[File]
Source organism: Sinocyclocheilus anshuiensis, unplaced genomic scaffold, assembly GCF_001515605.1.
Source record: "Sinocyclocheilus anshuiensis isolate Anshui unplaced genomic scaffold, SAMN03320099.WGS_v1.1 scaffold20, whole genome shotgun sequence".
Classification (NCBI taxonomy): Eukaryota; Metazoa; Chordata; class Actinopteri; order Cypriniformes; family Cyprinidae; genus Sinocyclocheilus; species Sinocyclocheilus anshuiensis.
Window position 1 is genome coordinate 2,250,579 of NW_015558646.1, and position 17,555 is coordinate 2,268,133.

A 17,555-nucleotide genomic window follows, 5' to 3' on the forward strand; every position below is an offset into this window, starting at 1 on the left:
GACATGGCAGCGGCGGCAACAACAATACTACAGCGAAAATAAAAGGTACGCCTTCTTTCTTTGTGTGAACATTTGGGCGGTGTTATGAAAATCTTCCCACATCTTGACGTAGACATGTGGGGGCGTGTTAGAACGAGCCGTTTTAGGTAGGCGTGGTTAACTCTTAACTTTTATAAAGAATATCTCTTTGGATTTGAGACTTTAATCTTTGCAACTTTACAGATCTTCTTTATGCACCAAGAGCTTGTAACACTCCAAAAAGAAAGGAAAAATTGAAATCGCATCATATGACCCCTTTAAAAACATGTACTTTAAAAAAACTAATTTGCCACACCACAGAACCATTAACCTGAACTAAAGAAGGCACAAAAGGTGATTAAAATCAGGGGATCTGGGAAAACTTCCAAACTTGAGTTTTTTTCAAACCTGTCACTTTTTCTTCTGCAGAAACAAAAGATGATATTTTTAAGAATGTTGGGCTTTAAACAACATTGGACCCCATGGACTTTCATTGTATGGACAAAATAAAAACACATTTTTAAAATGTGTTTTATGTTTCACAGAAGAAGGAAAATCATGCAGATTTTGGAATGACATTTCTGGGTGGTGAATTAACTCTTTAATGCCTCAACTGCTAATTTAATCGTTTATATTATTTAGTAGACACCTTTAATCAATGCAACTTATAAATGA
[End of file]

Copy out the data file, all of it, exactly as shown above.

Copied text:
Source organism: Sinocyclocheilus anshuiensis, unplaced genomic scaffold, assembly GCF_001515605.1.
Source record: "Sinocyclocheilus anshuiensis isolate Anshui unplaced genomic scaffold, SAMN03320099.WGS_v1.1 scaffold20, whole genome shotgun sequence".
Classification (NCBI taxonomy): Eukaryota; Metazoa; Chordata; class Actinopteri; order Cypriniformes; family Cyprinidae; genus Sinocyclocheilus; species Sinocyclocheilus anshuiensis.
Window position 1 is genome coordinate 2,250,579 of NW_015558646.1, and position 17,555 is coordinate 2,268,133.

A 17,555-nucleotide genomic window follows, 5' to 3' on the forward strand; every position below is an offset into this window, starting at 1 on the left:
GACATGGCAGCGGCGGCAACAACAATACTACAGCGAAAATAAAAGGTACGCCTTCTTTCTTTGTGTGAACATTTGGGCGGTGTTATGAAAATCTTCCCACATCTTGACGTAGACATGTGGGGGCGTGTTAGAACGAGCCGTTTTAGGTAGGCGTGGTTAACTCTTAACTTTTATAAAGAATATCTCTTTGGATTTGAGACTTTAATCTTTGCAACTTTACAGATCTTCTTTATGCACCAAGAGCTTGTAACACTCCAAAAAGAAAGGAAAAATTGAAATCGCATCATATGACCCCTTTAAAAACATGTACTTTAAAAAAACTAATTTGCCACACCACAGAACCATTAACCTGAACTAAAGAAGGCACAAAAGGTGATTAAAATCAGGGGATCTGGGAAAACTTCCAAACTTGAGTTTTTTTCAAACCTGTCACTTTTTCTTCTGCAGAAACAAAAGATGATATTTTTAAGAATGTTGGGCTTTAAACAACATTGGACCCCATGGACTTTCATTGTATGGACAAAATAAAAACACATTTTTAAAATGTGTTTTATGTTTCACAGAAGAAGGAAAATCATGCAGATTTTGGAATGACATTTCTGGGTGGTGAATTAACTCTTTAATGCCTCAACTGCTAATTTAATCGTTTATATTATTTAGTAGACACCTTTAATCAATGCAACTTATAAATGA